National pride revisited

Alphia Abdikeeva, CIDH ProIgual

My long-time colleague Panayote Dimitras of the Greek Helsinki Monitor is being harassed for the alleged slandering of Greece. A right-wing MP in a parliamentary question accused Panayote of insulting and defaming Greece “wherever he goes.” For the record: Greek Helsinki Monitor is a human rights organisation, which by virtue of its mission uncovers human rights violations in Greece and elsewhere. Ostensibly, improving human rights in a country should make it a better place. So, why the fuss?

The answer to this lies in a misplaced sense of “national pride.” This is not a specifically Greek phenomenon. There are stories from around the world about people being persecuted for “insulting,” or “slandering,” or “libelling,” or “defaming” — in plain terms, for criticising their countries. Criticism there is not received well, whether it is about shop service  or about their political system. Most typically people who have courage to speak up in such environment happen to be human rights activists; they are therefore sworn “enemies” of “patriots.”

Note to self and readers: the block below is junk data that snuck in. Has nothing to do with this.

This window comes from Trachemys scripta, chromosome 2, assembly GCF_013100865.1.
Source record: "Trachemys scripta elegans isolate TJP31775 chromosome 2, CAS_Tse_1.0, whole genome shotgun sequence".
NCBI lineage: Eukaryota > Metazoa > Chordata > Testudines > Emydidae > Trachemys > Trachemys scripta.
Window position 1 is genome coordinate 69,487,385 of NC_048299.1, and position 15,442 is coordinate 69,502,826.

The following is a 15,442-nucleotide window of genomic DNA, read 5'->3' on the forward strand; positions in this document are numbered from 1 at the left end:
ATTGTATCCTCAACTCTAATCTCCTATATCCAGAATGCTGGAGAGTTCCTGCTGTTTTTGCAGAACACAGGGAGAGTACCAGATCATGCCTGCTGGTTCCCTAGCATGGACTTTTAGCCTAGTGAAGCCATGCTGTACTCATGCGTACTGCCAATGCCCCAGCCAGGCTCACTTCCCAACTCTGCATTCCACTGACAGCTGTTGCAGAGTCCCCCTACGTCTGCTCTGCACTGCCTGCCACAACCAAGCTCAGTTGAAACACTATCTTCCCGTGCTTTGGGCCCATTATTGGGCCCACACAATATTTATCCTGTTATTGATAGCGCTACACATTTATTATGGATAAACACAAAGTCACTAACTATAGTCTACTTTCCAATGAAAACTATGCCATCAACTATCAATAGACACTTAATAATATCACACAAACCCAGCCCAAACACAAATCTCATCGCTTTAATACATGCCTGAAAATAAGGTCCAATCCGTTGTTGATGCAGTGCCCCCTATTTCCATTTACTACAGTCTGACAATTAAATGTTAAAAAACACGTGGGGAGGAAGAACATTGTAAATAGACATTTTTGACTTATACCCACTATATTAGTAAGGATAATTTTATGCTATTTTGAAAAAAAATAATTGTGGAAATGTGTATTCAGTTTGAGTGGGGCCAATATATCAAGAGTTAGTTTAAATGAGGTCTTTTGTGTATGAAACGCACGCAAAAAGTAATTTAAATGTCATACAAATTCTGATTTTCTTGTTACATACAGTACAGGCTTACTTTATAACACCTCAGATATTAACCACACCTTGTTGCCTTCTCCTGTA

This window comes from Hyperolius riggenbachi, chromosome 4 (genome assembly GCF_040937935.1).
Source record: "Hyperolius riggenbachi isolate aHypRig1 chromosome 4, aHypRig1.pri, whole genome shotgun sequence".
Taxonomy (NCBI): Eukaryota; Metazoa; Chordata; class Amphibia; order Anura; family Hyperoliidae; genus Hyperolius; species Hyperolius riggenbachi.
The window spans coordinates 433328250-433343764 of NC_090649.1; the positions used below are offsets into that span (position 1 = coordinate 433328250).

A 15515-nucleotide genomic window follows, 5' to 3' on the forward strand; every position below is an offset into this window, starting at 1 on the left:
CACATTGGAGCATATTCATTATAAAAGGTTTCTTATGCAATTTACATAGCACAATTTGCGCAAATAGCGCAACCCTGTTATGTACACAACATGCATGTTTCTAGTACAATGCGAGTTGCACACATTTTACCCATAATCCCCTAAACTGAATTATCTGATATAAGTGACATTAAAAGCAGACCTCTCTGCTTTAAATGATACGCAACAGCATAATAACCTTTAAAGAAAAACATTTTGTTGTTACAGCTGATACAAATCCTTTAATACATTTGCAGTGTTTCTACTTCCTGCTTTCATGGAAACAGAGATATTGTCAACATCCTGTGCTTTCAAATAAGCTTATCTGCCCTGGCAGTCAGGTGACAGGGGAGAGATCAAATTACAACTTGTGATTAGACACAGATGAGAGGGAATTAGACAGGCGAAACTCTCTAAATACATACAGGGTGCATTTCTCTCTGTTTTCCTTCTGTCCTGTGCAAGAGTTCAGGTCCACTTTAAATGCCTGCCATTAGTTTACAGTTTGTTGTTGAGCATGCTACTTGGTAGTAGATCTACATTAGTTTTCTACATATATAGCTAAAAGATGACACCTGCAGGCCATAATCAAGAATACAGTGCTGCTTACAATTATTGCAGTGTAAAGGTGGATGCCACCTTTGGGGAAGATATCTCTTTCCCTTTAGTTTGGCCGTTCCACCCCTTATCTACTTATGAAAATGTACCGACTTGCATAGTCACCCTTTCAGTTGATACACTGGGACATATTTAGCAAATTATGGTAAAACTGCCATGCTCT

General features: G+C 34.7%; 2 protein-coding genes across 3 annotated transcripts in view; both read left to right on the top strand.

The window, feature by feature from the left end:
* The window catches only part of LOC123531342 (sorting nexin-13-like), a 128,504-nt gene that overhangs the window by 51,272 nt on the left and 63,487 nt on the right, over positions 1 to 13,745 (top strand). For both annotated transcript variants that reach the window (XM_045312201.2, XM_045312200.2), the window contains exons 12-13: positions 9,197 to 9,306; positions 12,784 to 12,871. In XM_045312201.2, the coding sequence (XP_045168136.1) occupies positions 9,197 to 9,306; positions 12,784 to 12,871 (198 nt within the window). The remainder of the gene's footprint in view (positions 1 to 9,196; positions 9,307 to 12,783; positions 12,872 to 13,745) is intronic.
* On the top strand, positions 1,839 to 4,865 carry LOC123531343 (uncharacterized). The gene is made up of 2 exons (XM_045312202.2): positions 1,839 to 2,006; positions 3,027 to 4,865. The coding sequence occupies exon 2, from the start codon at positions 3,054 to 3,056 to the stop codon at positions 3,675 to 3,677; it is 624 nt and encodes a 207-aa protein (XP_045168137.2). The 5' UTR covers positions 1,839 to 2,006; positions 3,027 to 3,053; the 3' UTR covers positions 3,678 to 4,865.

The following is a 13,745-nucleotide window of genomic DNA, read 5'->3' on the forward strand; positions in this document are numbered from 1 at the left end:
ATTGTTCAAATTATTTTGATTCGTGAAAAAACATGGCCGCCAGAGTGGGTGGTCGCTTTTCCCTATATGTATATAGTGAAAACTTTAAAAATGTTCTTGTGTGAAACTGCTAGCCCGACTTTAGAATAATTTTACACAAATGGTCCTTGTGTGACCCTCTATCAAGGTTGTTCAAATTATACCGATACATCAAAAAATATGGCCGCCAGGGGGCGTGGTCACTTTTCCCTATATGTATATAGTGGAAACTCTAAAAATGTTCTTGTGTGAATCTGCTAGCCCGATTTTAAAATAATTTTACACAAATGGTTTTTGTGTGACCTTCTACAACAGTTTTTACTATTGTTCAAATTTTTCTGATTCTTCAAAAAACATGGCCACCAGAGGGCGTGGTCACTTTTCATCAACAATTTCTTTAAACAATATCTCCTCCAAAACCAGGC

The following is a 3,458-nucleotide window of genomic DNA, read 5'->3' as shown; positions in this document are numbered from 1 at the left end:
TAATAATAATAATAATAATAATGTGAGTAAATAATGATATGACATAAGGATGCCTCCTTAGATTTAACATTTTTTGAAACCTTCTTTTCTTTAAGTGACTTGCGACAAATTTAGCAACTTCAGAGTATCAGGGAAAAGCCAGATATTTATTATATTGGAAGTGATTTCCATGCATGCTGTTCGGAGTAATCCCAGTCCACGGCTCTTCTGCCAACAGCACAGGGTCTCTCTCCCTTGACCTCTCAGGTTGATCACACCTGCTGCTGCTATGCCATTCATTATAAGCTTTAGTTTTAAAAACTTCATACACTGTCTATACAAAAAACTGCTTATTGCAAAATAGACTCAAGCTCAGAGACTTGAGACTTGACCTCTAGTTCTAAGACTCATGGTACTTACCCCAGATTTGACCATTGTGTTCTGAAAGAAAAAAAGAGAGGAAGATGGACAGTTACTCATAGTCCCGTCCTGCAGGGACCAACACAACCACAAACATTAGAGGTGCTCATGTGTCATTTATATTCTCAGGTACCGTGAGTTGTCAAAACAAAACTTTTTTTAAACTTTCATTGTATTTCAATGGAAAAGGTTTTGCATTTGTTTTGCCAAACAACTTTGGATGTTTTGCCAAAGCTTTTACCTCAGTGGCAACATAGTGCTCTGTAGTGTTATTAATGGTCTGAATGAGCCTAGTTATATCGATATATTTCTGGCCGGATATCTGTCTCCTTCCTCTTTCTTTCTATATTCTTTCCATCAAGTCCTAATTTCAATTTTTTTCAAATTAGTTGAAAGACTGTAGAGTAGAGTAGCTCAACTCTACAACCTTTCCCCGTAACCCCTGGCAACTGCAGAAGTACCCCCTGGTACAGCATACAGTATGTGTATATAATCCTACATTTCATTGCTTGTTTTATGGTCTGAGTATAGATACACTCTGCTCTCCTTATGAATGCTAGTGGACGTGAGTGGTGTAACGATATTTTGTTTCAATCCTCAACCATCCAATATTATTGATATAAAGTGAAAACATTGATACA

I empathise with Panayote and really hope it ends well. “National pride” and “patriotism” can at times reach epic proportions — and disastrous consequences. Still, it is rather sad that Greek and other “patriots” behave in this way. Suppose, you have a friend and a problem. Would you rather have your friend lie to you that you don´t have a problem, until it gets out of control, or would you rather hear the truth and solve the problem?

Genuine pride in one´s country does not mean shutting up critics. It means working to make things better in that country, including its record in human rights. That sometimes requires learning things about your country that might not be flattering, but that is hardly the fault of a messenger.